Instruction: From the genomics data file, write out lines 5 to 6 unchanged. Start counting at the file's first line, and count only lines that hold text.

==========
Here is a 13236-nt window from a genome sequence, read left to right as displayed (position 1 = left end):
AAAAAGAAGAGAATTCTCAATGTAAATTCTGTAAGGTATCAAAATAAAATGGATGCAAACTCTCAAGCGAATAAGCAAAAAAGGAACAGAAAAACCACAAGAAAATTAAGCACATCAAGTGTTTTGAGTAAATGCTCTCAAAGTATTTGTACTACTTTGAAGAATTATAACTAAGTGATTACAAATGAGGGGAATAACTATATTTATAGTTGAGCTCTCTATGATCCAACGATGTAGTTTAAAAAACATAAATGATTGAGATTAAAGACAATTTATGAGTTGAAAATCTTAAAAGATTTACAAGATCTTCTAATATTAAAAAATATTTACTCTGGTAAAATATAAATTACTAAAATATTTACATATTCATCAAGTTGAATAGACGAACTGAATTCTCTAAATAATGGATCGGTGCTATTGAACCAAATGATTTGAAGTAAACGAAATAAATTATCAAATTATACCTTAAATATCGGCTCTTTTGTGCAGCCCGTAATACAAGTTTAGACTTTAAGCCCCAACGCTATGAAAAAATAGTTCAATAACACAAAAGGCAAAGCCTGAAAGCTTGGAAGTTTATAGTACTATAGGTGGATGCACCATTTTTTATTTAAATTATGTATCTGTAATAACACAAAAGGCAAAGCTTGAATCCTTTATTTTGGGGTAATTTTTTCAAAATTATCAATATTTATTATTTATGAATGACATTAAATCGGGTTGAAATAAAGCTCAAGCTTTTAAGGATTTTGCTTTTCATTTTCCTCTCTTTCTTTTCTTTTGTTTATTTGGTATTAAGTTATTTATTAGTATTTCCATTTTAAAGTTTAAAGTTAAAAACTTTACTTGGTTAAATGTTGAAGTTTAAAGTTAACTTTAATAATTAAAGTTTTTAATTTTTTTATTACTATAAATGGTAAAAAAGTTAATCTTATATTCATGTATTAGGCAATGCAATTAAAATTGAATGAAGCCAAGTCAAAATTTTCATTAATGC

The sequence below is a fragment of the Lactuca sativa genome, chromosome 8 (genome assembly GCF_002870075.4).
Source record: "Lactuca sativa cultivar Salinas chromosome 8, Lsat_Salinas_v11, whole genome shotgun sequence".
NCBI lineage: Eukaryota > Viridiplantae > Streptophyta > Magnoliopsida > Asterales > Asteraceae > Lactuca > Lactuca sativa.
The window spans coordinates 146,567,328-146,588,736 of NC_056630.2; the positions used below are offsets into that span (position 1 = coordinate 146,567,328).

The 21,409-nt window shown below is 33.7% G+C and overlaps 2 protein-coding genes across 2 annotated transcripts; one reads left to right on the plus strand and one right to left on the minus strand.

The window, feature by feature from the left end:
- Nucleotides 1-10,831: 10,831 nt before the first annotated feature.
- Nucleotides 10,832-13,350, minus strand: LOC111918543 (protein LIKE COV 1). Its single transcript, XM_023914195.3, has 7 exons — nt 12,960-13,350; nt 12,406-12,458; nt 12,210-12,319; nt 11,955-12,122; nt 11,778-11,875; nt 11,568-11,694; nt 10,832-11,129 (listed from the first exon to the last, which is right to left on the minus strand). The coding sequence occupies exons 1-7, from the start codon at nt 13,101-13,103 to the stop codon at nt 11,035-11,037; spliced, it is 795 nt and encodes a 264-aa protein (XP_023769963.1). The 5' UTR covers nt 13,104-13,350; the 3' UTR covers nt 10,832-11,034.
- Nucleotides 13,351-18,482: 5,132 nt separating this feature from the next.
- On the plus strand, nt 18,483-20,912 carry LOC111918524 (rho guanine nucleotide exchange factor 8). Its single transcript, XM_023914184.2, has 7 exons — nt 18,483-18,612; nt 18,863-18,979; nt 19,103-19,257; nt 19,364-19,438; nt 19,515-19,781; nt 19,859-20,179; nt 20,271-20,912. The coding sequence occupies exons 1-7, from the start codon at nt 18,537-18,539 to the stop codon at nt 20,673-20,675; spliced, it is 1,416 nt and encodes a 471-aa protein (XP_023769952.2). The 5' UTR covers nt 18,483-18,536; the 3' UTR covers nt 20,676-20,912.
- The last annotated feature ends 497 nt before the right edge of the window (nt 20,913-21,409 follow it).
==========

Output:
NCBI lineage: Eukaryota > Viridiplantae > Streptophyta > Magnoliopsida > Asterales > Asteraceae > Lactuca > Lactuca sativa.
The window spans coordinates 146,567,328-146,588,736 of NC_056630.2; the positions used below are offsets into that span (position 1 = coordinate 146,567,328).